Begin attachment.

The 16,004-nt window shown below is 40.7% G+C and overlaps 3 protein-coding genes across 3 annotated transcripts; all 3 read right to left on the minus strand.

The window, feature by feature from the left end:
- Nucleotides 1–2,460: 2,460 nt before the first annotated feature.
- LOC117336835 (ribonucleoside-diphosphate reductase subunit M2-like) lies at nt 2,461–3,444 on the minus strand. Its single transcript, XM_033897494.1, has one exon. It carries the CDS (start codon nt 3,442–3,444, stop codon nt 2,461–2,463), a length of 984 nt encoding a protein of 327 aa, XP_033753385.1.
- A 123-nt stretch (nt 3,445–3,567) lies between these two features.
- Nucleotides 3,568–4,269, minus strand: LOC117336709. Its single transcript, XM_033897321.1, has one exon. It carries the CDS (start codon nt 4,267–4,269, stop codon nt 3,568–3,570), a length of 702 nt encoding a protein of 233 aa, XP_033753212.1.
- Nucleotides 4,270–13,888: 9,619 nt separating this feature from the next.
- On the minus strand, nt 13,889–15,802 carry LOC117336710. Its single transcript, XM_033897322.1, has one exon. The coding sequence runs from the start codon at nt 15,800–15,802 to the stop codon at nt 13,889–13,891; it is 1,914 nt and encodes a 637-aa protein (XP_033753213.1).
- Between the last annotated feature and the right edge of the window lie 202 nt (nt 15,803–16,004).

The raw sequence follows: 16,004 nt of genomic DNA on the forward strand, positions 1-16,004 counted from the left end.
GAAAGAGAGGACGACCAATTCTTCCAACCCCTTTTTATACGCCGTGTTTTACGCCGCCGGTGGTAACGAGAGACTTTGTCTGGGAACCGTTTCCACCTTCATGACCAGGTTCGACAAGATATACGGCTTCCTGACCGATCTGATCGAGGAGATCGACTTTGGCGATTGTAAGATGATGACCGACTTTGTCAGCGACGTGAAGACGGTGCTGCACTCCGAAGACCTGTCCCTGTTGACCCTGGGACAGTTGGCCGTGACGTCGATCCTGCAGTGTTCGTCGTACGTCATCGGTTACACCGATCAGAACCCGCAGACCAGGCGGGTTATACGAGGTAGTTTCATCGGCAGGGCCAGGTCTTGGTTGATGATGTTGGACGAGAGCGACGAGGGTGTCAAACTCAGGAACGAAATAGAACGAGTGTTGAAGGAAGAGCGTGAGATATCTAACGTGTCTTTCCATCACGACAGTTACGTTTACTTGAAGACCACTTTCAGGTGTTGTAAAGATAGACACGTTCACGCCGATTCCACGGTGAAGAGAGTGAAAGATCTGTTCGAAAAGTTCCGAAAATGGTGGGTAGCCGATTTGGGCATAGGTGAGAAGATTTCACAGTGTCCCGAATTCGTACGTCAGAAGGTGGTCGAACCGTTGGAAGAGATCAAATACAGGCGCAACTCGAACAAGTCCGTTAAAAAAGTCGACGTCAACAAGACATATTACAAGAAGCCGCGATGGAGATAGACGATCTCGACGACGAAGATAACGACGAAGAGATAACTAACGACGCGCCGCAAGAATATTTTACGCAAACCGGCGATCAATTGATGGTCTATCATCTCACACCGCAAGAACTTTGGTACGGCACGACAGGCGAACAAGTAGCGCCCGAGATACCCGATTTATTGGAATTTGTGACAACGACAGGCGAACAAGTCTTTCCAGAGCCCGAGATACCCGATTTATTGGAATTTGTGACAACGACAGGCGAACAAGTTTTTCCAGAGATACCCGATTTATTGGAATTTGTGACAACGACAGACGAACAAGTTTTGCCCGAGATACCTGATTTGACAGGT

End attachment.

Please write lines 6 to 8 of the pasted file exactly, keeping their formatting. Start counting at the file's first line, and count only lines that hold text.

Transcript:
- Nucleotides 3,568–4,269, minus strand: LOC117336709. Its single transcript, XM_033897321.1, has one exon. It carries the CDS (start codon nt 4,267–4,269, stop codon nt 3,568–3,570), a length of 702 nt encoding a protein of 233 aa, XP_033753212.1.
- Nucleotides 4,270–13,888: 9,619 nt separating this feature from the next.
- On the minus strand, nt 13,889–15,802 carry LOC117336710. Its single transcript, XM_033897322.1, has one exon. The coding sequence runs from the start codon at nt 15,800–15,802 to the stop codon at nt 13,889–13,891; it is 1,914 nt and encodes a 637-aa protein (XP_033753213.1).